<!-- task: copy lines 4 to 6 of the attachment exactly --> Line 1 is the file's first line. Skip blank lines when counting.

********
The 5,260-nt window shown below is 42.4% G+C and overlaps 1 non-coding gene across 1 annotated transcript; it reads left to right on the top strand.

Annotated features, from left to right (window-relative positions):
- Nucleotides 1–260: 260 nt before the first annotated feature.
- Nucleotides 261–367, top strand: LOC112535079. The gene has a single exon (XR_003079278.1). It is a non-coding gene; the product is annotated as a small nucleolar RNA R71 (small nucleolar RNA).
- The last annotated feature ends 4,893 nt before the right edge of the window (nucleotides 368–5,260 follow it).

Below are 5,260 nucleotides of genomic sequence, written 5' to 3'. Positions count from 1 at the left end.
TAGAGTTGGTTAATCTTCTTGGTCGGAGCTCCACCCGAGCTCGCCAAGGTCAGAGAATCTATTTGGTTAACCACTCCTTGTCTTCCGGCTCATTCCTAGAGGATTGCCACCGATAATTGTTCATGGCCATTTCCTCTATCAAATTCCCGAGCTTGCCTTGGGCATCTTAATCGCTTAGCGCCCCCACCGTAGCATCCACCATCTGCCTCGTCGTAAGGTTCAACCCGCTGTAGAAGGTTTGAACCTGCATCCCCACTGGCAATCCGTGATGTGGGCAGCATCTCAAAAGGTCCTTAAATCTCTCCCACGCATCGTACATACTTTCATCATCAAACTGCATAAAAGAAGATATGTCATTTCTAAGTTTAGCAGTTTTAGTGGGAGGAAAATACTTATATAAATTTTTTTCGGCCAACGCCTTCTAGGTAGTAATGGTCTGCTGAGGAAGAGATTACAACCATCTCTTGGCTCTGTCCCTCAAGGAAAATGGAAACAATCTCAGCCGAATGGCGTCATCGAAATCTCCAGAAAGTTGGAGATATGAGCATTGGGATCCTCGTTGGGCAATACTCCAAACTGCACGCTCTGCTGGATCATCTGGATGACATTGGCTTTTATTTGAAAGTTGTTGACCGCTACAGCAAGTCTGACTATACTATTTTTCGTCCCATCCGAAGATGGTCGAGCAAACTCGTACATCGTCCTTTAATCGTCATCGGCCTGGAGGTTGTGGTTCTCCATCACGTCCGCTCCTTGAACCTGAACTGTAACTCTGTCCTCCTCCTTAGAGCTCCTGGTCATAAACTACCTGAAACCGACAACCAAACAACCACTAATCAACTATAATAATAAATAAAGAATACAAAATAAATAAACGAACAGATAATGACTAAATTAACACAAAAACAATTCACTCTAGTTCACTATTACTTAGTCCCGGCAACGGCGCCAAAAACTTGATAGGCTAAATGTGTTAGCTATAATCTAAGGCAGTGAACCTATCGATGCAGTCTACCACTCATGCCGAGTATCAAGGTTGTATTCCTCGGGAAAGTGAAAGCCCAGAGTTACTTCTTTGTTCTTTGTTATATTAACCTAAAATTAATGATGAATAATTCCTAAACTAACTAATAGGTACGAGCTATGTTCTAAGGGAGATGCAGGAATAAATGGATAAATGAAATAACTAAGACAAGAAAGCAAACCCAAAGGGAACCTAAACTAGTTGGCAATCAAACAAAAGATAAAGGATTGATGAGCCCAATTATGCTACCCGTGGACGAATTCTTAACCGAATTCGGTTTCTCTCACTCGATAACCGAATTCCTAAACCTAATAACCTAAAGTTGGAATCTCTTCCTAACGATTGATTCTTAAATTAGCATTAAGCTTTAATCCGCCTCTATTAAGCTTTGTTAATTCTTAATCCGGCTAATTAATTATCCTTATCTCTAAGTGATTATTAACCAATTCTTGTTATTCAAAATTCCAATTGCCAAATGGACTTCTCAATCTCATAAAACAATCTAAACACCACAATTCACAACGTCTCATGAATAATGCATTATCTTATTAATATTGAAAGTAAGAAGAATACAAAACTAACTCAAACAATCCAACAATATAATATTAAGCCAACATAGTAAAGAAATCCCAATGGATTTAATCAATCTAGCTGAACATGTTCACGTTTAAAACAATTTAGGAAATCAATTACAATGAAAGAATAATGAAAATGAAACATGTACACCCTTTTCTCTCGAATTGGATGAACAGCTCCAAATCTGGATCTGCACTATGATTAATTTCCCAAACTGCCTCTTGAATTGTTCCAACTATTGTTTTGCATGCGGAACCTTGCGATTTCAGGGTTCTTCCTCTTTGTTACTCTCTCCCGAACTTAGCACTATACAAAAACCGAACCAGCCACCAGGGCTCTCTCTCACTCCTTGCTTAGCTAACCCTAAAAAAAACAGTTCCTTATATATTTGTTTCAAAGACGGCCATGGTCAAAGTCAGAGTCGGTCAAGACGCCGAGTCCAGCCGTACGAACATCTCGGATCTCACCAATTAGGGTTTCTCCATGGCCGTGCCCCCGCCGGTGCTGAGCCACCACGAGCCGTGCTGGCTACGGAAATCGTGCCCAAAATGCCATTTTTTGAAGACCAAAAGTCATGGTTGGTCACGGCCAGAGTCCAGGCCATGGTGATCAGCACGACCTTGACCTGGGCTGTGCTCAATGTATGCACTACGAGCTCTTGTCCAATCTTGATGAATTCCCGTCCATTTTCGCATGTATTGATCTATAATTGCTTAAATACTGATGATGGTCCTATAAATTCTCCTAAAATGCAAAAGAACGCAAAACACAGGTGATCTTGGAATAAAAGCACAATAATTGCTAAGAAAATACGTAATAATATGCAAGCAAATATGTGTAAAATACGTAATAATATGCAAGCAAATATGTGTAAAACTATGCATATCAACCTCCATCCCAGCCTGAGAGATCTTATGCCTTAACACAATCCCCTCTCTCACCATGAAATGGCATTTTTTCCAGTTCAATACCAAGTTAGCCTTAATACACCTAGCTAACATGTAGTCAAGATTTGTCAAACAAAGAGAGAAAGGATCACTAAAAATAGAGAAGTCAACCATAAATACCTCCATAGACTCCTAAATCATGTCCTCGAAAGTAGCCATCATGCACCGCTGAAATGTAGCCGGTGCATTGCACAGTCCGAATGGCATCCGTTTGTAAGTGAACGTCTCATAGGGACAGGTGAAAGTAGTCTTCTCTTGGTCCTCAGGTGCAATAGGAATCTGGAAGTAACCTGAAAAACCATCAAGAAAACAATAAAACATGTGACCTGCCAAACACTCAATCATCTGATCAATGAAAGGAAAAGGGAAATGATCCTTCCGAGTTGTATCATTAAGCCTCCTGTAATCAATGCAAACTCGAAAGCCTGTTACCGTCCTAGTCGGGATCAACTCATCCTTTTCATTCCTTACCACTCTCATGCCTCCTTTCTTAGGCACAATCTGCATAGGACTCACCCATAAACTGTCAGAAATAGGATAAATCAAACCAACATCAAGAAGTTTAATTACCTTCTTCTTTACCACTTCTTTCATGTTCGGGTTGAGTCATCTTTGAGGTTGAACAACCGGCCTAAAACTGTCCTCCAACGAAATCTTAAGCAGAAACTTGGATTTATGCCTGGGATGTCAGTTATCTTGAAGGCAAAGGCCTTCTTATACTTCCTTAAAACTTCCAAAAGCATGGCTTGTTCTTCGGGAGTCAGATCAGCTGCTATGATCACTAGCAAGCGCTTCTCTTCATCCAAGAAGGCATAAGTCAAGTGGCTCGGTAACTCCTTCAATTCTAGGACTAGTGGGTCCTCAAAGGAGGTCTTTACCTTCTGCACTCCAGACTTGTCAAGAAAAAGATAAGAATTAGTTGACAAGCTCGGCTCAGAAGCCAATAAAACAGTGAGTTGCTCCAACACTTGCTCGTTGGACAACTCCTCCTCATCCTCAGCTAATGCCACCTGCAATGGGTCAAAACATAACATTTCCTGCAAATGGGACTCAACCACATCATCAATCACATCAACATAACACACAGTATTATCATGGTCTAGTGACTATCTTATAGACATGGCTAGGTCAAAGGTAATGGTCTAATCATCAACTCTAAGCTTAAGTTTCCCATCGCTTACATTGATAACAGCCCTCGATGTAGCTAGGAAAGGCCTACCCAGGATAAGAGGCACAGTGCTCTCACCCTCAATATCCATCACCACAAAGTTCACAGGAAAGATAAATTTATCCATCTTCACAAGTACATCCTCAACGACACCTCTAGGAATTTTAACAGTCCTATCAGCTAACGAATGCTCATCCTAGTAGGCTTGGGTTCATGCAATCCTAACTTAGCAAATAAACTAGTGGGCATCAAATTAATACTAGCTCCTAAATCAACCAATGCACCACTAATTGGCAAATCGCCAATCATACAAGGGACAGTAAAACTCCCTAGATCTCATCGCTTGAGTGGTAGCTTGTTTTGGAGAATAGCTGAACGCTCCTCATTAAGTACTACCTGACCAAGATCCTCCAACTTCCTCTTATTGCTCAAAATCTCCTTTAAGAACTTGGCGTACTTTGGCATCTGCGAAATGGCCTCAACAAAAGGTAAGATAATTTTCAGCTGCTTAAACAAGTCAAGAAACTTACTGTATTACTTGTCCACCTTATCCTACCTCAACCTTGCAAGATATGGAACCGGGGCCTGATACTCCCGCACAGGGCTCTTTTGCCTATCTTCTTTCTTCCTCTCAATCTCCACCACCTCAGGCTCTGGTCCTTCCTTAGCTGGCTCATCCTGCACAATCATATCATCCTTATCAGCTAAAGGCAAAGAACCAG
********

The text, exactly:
- Nucleotides 261–367, top strand: LOC112535079. The gene has a single exon (XR_003079278.1). It is a non-coding gene; the product is annotated as a small nucleolar RNA R71 (small nucleolar RNA).
- The last annotated feature ends 4,893 nt before the right edge of the window (nucleotides 368–5,260 follow it).

Below are 5,260 nucleotides of genomic sequence, written 5' to 3'. Positions count from 1 at the left end.